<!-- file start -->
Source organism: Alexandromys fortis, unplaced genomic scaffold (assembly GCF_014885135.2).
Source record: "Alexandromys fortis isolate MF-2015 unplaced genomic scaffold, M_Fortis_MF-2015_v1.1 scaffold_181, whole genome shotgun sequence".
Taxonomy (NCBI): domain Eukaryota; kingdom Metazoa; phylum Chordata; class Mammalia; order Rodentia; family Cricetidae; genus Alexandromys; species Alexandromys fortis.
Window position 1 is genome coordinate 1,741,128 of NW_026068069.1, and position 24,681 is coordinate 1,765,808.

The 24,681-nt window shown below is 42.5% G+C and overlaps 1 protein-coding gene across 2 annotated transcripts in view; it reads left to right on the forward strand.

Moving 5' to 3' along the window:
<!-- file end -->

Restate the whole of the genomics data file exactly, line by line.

Source organism: Alexandromys fortis, unplaced genomic scaffold (assembly GCF_014885135.2).
Source record: "Alexandromys fortis isolate MF-2015 unplaced genomic scaffold, M_Fortis_MF-2015_v1.1 scaffold_181, whole genome shotgun sequence".
Taxonomy (NCBI): domain Eukaryota; kingdom Metazoa; phylum Chordata; class Mammalia; order Rodentia; family Cricetidae; genus Alexandromys; species Alexandromys fortis.
Window position 1 is genome coordinate 1,741,128 of NW_026068069.1, and position 24,681 is coordinate 1,765,808.

The 24,681-nt window shown below is 42.5% G+C and overlaps 1 protein-coding gene across 2 annotated transcripts in view; it reads left to right on the forward strand.

Moving 5' to 3' along the window: